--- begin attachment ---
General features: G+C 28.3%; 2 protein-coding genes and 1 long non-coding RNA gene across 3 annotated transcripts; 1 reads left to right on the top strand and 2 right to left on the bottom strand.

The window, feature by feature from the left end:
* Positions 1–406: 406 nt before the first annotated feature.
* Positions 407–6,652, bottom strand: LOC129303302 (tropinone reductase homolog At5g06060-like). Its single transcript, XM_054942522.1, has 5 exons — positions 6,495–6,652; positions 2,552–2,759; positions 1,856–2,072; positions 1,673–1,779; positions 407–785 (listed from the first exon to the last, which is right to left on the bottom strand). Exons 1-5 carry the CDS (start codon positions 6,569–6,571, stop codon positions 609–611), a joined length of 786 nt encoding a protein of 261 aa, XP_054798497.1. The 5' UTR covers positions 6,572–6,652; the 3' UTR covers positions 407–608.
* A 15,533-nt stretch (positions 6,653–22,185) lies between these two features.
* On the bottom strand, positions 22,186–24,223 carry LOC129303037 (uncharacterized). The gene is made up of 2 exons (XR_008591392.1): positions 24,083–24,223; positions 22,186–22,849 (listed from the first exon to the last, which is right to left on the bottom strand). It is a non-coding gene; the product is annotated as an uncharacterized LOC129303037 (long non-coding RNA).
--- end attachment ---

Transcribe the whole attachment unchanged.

General features: G+C 28.3%; 2 protein-coding genes and 1 long non-coding RNA gene across 3 annotated transcripts; 1 reads left to right on the top strand and 2 right to left on the bottom strand.

The window, feature by feature from the left end:
* Positions 1–406: 406 nt before the first annotated feature.
* Positions 407–6,652, bottom strand: LOC129303302 (tropinone reductase homolog At5g06060-like). Its single transcript, XM_054942522.1, has 5 exons — positions 6,495–6,652; positions 2,552–2,759; positions 1,856–2,072; positions 1,673–1,779; positions 407–785 (listed from the first exon to the last, which is right to left on the bottom strand). Exons 1-5 carry the CDS (start codon positions 6,569–6,571, stop codon positions 609–611), a joined length of 786 nt encoding a protein of 261 aa, XP_054798497.1. The 5' UTR covers positions 6,572–6,652; the 3' UTR covers positions 407–608.
* A 15,533-nt stretch (positions 6,653–22,185) lies between these two features.
* On the bottom strand, positions 22,186–24,223 carry LOC129303037 (uncharacterized). The gene is made up of 2 exons (XR_008591392.1): positions 24,083–24,223; positions 22,186–22,849 (listed from the first exon to the last, which is right to left on the bottom strand). It is a non-coding gene; the product is annotated as an uncharacterized LOC129303037 (long non-coding RNA).